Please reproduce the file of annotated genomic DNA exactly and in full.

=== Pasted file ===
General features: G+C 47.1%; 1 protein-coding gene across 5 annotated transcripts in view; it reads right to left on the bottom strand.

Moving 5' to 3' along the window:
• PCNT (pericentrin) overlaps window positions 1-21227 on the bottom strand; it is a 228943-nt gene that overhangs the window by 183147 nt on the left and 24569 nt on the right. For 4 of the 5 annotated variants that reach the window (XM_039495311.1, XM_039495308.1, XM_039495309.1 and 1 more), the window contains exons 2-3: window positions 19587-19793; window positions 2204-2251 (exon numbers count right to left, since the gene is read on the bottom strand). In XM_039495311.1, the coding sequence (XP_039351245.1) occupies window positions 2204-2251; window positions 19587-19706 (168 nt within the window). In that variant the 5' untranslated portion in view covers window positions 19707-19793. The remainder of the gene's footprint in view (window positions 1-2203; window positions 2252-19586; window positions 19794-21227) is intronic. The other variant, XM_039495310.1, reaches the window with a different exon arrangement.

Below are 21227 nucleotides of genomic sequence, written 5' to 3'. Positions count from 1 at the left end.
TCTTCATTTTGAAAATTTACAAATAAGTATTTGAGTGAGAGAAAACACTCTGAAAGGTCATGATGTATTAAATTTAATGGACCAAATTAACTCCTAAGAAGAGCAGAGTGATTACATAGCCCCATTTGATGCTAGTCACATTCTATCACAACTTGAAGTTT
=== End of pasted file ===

General features: G+C 47.1%; 1 protein-coding gene across 5 annotated transcripts in view; it reads right to left on the bottom strand.

Moving 5' to 3' along the window:
• PCNT (pericentrin) overlaps window positions 1-21227 on the bottom strand; it is a 228943-nt gene that overhangs the window by 183147 nt on the left and 24569 nt on the right. For 4 of the 5 annotated variants that reach the window (XM_039495311.1, XM_039495308.1, XM_039495309.1 and 1 more), the window contains exons 2-3: window positions 19587-19793; window positions 2204-2251 (exon numbers count right to left, since the gene is read on the bottom strand). In XM_039495311.1, the coding sequence (XP_039351245.1) occupies window positions 2204-2251; window positions 19587-19706 (168 nt within the window). In that variant the 5' untranslated portion in view covers window positions 19707-19793. The remainder of the gene's footprint in view (window positions 1-2203; window positions 2252-19586; window positions 19794-21227) is intronic. The other variant, XM_039495310.1, reaches the window with a different exon arrangement.

Below are 21227 nucleotides of genomic sequence, written 5' to 3'. Positions count from 1 at the left end.
TCTTCATTTTGAAAATTTACAAATAAGTATTTGAGTGAGAGAAAACACTCTGAAAGGTCATGATGTATTAAATTTAATGGACCAAATTAACTCCTAAGAAGAGCAGAGTGATTACATAGCCCCATTTGATGCTAGTCACATTCTATCACAACTTGAAGTTT